Not knowing is sometimes worse.
Every week in my small band’s music rehearsal, we hear announcements. These are usually “pay your dues,” or “we’re meeting for dinner next week, come if you want!” But tonight a woman got up and told about her significant other being diagnosed with thyroid cancer, and having to undergo intensive radioactive ablation therapy. She was in tears describing that they can’t sleep in the same bed for 5 days and then have certain precautions to follow due to the intensity of the radiation. She started to cry, and everyone around her was soon tearing up too.
I knew all of this clinically. How many patients’ thyroid replacement medications have I adjusted? How many people have I examined with a horizontal slice mark across their neck or a flat area where their thyroid had once been? How many people with palpitations, night sweats, brittle hair and nails, and a smattering of other symptoms have I helped by finding that perfect balance of thyroid hormone and tweaking their replacement medicine?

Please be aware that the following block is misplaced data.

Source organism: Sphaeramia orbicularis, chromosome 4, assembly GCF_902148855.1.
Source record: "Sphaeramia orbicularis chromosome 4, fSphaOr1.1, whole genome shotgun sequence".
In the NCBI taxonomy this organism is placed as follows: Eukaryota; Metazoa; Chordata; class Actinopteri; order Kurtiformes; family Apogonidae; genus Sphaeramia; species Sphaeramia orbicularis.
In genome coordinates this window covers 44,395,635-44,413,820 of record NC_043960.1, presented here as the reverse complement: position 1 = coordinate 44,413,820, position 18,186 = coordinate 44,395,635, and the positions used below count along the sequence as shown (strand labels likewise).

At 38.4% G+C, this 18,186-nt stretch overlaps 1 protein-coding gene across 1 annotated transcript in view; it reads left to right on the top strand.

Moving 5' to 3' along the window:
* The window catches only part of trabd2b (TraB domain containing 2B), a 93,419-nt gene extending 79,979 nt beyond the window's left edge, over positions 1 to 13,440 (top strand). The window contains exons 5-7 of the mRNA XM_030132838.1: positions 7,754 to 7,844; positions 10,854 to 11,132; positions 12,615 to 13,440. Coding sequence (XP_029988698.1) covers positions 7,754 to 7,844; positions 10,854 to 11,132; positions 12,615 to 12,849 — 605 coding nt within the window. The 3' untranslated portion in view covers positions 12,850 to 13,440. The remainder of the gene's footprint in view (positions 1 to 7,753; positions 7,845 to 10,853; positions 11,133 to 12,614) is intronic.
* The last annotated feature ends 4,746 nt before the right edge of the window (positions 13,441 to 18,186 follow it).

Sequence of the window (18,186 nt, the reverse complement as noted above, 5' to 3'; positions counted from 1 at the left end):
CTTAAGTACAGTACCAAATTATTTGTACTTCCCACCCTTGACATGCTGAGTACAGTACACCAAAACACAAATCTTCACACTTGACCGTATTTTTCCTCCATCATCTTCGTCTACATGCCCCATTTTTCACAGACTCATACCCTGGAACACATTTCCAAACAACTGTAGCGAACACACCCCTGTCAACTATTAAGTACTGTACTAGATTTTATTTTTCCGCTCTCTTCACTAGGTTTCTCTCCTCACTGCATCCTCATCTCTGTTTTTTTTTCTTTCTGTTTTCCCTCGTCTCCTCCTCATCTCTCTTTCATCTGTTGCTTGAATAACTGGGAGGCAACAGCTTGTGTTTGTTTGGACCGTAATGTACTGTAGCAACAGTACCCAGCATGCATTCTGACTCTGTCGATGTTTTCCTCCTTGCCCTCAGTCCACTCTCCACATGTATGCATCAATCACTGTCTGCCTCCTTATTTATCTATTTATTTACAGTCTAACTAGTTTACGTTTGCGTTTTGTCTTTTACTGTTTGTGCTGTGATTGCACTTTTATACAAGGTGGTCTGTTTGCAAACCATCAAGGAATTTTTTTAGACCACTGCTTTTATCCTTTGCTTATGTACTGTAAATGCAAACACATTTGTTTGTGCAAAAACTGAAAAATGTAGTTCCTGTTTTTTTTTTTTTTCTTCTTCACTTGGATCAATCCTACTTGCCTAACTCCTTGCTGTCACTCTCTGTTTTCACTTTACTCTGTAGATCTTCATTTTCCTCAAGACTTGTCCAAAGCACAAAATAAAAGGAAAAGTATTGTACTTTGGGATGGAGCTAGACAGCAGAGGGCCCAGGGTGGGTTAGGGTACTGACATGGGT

But I know all of this. I know the outcomes. I’ve seen the successes and the hardships after radiation to the thyroid. Because I was taught to know it. Because I was tested on it. And because soon, I’ll be paid to know it. And I find comfort in the knowing. I like being able to hear a diagnosis and see multiple examples of success stories & envision what the road ahead looks like. I have a complete picture.
But most people don’t. For most people, diagnoses like these are earth-shaking. They’re life-ruining. Because they only have one small piece of the complete picture. And I feel for them.
Tonight I realized how sometimes the burden of knowing the complete picture is heartbreaking. But sometimes it’s reassuring. And not everyone has that advantage. So I will keep this in mind next time I hear a diagnosis that a patient or family member is struggling with. I won’t dismiss it with “eh, they’ll be fine,” or “come on, just some treatments and meds and they’ll be good as new.” Because it’s a scary world we live in. Big medical words are intimidating. Physicians acting like a huge, life-changing diagnosis isn’t a big deal won’t help anyone. And sometimes ignorance isn’t bliss.